ISSN (Print) - 0012-9976 | ISSN (Online) - 2349-8846
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Kashmir’s Shrinking Electoral Space

Rekha Chowdhary ( is a fellow at the Indian Institute of Advanced Study, Rashtrapati Niwas, Shimla and author of Jammu and Kashmir: Politics of Identity and Separatism (2016).

The local body elections held recently in Jammu and Kashmir do not bode well for mainstream political parties.

Rekha Chowdhary writes:

The recent urban local body elections in Jammu and Kashmir clearly expose the shrinking democratic space in the Kashmir Valley. The vibrant electoral space that had been generated there since the 2002 assembly election, seems to have reduced in the last few years.

The elections for the 79 municipal bodies, including 71 municipal corporations in Srinagar and Jammu, six municipal councils and 71 municipal committees recorded a voter turnout of 35% in the state. This was mainly due to the high voter turnout in the Jammu and Ladakh regions. However, in the Kashmir Valley, the exercise faced almost complete rejection. The highest voter turnout there was 8.3%, which was recorded during the first phase of the poll. In other phases, the voter turnout was much lower, accounting for 3.4% in the second phase, 3.49% in the third phase, and 4% in the fourth phase. The rejection of the electoral process was clear much before the polling days as candidates were not forthcoming with filing their nomination papers. In a large number of wards, there was either no contestant or only a single contestant. Thus, out of a total of 598 wards in Kashmir, polling took place only in 186 wards. While in 231 wards, the single candidate who had filed the nomination was returned uncontested, there were 181 wards where there were no candidates at all. In the end, there were as many as 412 wards where there was no polling. Amidst the call for poll boycott by the separatists and militant organisations, the situation was so bad that even in the constituencies where polling took place, there was no campaigning and in some places people did not even know who the contesting ­candidates were as their names were kept secret to ensure their safety.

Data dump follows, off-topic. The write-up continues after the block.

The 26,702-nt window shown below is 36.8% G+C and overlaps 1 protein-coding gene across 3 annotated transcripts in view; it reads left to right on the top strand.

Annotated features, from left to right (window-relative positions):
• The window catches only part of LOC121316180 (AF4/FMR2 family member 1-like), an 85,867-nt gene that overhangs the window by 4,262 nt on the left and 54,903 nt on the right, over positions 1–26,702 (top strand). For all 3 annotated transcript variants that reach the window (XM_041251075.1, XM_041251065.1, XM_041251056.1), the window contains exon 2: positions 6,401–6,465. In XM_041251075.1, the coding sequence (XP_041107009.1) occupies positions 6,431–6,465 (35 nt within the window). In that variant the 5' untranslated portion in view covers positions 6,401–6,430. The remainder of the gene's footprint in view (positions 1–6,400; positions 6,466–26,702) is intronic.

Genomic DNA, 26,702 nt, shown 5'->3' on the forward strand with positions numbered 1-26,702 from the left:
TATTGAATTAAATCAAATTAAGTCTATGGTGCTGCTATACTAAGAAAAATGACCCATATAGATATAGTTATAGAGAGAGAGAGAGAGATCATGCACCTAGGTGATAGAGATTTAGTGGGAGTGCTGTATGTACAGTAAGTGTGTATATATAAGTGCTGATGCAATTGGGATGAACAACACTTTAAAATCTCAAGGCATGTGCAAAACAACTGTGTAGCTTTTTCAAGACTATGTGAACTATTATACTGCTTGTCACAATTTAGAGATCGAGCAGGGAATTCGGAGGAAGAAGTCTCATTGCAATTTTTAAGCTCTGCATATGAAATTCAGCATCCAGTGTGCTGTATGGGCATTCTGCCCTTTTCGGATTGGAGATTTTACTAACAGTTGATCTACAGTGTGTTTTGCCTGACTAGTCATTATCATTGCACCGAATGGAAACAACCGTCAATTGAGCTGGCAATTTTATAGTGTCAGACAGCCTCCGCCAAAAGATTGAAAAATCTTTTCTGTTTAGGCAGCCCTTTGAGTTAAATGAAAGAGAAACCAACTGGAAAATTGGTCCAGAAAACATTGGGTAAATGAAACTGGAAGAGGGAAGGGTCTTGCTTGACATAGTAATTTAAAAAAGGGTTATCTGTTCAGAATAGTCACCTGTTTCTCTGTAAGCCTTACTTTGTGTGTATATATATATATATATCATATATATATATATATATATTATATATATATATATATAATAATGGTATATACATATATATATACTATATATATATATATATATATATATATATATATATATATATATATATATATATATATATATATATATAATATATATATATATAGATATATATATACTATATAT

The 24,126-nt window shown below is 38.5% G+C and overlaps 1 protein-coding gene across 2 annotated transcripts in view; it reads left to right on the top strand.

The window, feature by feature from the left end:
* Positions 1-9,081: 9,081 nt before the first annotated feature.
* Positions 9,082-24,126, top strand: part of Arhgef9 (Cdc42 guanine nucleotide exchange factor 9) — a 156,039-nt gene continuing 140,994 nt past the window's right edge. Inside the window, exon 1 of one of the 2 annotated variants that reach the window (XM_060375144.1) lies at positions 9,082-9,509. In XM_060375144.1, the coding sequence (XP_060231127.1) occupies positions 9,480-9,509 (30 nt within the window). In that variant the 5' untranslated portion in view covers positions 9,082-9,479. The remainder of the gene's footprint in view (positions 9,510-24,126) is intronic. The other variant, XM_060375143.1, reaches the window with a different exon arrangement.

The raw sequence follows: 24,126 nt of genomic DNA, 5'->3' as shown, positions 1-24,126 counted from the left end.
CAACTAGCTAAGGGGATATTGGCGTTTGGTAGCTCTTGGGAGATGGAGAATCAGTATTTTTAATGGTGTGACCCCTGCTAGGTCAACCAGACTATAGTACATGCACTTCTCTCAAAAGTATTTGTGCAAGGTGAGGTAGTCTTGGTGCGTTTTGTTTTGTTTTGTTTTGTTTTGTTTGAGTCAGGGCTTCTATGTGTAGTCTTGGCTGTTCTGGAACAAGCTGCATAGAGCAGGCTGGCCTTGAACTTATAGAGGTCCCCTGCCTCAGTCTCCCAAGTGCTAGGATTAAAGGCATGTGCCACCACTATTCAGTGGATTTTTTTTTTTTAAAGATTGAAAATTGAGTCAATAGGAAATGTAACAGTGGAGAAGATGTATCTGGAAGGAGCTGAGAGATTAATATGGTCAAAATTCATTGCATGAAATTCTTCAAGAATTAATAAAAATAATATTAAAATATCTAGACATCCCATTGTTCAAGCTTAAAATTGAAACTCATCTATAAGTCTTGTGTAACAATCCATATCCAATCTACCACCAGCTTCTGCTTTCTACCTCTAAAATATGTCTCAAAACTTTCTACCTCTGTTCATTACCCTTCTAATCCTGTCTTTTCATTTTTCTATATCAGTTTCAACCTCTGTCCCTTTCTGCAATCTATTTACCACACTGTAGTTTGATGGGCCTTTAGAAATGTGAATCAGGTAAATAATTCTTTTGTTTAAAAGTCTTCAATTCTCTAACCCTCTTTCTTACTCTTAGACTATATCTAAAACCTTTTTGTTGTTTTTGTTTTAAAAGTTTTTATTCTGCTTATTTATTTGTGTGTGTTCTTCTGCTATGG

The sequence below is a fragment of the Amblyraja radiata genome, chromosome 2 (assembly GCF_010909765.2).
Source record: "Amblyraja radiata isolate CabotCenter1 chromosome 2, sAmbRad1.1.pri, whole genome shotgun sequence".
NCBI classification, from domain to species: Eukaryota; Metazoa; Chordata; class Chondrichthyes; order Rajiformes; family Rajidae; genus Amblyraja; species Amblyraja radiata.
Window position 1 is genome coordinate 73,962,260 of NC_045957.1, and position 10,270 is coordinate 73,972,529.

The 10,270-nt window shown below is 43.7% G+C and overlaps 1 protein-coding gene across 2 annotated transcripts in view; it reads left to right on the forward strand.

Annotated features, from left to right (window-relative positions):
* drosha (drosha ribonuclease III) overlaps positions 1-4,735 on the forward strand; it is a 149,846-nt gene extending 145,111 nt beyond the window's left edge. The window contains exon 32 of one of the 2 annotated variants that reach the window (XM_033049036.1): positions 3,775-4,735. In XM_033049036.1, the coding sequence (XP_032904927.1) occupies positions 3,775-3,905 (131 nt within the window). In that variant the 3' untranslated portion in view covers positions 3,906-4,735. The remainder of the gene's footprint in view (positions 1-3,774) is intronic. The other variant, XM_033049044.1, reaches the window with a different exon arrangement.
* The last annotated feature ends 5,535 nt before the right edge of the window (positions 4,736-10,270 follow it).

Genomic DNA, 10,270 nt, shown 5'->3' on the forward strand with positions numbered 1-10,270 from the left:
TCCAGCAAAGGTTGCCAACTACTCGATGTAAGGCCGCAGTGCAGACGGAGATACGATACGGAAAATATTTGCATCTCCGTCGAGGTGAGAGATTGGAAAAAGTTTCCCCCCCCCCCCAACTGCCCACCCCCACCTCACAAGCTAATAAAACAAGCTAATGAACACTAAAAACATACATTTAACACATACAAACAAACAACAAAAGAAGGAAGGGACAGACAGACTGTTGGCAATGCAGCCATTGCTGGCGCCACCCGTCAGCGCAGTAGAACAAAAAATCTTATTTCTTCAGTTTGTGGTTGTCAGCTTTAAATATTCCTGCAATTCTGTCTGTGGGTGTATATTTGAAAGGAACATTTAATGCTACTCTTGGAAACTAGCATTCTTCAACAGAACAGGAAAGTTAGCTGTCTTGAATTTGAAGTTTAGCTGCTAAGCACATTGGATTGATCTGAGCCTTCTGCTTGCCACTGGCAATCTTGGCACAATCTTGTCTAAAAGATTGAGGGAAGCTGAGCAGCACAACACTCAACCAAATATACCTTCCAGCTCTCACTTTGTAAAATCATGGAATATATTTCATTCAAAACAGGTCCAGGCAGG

The electoral situation was reminiscent of the earlier phase of militancy in the post-1989 period in Kashmir when mainstream politics had completely collapsed and electoral politics had been completely delegitimised. The 1989 parliamentary election, for example, which had witnessed 5% voter turnout was termed as a farcical election. The 1996 assembly election had a substantial voter turnout, but lacked legitimacy since the voter participation was seen as “coerced” due to the presence of the security forces and the renegade militants. The 2001 panchayat election, too, was quite controversial with a large number of vacant constituencies where not a single candidate had filed nomination papers.